The academic criticisms of the Stern Review on the Economics of Climate Change keep pouring in. Prof. William Nordhaus' trenchant critique is echoed by Prof. Partha Dasgupta, the Frank Ramsey professor of economics at Cambridge. Dasgupta, like Nordhaus, finds that the difference between Nicholas Stern's calculations regarding the future costs associated with global warming and the far less alarmist calculations that characterize the academic literature has little to do with new facts about warming, better computer models, or anything of the kind. It's all about discount rates.
Like Nordhaus, Dasgupta thinks that Stern's moral admonition to treat generations the same across time is demonstrably ridiculous no matter how superficially attractive the idea might be at first blush. Assume, for instance, that we apply a 0.1% discount rate for future investment and assume a social rate of return on investment of 4% a year.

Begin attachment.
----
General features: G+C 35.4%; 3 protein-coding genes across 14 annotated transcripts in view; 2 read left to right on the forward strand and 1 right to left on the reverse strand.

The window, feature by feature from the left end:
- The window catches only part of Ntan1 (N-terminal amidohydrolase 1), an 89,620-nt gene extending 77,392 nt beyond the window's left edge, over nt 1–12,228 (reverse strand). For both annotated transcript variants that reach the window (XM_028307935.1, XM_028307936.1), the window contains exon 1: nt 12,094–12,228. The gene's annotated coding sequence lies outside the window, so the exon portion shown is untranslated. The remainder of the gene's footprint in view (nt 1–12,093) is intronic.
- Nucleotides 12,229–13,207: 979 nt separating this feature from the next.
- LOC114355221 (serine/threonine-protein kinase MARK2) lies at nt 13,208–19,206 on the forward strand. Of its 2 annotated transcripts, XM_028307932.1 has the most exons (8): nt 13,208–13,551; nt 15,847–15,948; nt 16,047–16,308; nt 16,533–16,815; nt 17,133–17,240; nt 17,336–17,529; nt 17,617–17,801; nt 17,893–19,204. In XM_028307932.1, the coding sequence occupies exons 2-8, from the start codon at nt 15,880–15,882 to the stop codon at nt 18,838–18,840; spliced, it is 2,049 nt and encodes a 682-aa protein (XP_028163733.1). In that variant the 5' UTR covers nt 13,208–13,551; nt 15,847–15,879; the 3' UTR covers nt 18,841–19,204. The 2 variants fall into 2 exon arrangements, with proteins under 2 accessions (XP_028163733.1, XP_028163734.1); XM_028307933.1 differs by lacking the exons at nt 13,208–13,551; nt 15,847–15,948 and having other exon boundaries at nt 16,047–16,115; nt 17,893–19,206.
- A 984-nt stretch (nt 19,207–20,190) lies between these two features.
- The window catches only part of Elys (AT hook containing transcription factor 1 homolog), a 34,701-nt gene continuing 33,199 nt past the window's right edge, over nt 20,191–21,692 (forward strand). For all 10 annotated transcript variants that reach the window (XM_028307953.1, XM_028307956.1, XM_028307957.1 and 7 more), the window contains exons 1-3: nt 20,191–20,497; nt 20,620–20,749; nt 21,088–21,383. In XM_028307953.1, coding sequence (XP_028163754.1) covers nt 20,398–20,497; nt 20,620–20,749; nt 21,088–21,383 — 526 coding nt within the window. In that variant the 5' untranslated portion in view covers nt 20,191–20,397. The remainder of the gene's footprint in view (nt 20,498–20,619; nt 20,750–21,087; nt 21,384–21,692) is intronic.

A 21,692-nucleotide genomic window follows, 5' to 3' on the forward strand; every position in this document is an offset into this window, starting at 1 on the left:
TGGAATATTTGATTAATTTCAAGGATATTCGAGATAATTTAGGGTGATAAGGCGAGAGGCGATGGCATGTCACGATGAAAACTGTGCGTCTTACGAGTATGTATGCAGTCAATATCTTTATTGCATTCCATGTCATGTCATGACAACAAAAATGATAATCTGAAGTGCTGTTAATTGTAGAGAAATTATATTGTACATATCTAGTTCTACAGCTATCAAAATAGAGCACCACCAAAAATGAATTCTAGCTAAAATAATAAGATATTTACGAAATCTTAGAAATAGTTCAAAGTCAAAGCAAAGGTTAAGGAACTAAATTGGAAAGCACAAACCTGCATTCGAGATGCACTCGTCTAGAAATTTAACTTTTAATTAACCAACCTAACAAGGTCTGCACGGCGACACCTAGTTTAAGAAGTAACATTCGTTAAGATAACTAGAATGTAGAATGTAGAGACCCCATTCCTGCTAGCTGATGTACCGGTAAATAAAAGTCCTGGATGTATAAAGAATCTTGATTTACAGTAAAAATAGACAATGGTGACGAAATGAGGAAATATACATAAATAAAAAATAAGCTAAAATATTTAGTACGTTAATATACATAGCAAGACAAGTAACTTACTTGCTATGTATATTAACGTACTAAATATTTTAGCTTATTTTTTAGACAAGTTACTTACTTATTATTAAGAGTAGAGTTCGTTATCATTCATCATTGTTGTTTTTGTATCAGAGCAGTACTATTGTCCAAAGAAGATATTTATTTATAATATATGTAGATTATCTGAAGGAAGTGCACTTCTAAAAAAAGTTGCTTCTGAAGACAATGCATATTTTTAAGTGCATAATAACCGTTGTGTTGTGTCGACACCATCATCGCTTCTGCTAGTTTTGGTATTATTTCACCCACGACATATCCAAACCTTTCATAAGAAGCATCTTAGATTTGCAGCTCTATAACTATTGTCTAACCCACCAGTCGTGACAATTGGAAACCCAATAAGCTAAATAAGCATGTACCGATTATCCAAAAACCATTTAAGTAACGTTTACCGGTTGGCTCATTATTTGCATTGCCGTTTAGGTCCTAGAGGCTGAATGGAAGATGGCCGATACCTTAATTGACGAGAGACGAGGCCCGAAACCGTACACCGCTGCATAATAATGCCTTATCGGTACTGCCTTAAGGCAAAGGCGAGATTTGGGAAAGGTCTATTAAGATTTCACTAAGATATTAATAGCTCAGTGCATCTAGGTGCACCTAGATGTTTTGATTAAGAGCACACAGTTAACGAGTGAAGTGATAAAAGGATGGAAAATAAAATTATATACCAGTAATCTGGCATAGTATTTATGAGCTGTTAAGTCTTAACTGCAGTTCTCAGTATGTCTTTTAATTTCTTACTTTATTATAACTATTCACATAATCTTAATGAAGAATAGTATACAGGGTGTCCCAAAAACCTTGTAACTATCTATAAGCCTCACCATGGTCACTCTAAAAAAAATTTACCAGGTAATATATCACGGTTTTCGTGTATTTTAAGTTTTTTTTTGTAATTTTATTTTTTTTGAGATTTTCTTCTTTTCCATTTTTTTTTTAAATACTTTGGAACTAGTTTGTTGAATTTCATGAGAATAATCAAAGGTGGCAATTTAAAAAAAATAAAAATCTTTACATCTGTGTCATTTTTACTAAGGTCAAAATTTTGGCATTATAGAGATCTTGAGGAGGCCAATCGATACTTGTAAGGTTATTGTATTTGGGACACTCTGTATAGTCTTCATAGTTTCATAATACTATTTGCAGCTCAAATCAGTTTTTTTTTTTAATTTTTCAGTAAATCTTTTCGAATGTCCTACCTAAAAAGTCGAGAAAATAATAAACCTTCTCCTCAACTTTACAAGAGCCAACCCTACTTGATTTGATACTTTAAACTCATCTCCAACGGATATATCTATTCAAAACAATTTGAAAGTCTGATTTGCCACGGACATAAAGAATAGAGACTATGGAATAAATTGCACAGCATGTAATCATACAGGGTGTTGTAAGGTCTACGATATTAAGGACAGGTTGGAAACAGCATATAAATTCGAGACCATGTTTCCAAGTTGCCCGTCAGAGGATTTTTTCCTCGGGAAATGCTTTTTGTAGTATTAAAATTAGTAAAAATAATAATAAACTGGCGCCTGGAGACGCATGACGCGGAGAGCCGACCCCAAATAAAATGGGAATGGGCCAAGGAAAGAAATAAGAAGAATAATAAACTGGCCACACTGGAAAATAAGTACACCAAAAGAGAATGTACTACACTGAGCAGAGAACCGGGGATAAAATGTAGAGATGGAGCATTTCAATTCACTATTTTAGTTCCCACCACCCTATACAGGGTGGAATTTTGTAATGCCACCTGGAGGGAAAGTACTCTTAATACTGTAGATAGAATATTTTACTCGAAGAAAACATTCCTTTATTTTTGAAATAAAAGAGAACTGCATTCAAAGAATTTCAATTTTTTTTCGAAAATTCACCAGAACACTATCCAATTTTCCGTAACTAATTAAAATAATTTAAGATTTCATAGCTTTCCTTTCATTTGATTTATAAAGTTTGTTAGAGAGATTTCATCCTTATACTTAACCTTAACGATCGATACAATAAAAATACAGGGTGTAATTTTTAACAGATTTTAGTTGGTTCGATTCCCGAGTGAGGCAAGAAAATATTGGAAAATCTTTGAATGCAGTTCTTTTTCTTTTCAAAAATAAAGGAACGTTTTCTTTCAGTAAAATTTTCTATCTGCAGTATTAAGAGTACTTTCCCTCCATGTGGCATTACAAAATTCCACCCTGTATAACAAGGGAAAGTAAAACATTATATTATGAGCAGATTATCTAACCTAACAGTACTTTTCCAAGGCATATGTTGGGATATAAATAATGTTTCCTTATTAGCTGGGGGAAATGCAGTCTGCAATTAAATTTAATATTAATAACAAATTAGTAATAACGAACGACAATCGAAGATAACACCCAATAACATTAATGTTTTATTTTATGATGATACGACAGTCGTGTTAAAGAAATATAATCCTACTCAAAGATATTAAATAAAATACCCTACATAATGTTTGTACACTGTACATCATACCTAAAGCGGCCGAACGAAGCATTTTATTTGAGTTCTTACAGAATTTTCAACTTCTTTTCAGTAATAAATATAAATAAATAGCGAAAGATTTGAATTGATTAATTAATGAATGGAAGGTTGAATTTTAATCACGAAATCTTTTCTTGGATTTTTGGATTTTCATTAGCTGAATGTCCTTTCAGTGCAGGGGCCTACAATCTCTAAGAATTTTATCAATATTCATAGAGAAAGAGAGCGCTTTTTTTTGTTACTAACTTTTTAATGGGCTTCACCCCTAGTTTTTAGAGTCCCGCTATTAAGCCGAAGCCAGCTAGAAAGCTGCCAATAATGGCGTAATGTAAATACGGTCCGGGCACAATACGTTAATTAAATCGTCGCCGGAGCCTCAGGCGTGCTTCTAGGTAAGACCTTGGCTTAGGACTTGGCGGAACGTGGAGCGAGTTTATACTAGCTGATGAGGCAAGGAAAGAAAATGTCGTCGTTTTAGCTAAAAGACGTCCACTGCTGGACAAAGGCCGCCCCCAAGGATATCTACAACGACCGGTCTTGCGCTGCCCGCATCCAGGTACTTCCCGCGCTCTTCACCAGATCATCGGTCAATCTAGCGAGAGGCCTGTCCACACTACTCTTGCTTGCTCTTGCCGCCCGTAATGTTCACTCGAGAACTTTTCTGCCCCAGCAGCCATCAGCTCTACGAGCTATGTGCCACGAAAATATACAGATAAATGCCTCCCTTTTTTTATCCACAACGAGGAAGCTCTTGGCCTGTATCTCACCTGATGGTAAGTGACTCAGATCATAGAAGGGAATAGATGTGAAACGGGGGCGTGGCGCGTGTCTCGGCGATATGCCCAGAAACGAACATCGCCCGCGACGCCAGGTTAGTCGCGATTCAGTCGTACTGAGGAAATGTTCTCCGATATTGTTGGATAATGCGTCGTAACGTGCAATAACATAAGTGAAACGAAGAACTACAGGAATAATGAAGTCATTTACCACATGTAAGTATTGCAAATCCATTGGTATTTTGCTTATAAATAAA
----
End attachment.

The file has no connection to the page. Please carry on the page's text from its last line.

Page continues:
It is an easy calculation to show that the current generation in that model ought to save a full 97.5% of its GDP for the future! You should know that the aggregate savings ratio in the UK is currently about 15% of GDP. Should we accept the Review's implied recommendations for this country's overall savings? Of course not. A 97.5% savings rate is so patently absurd a figure that we must reject it out of hand. To accept it would be to claim that the current generation in the model economy ought literally to impoverish itself for the sake of future generations.
As economist Stephen Landsburg once famously wrote at Slate, anyone honestly concerned about equity would happily confiscate as much of the wealth from future generations that they could get their hands on. Anyway, read Dasgupta's paper here.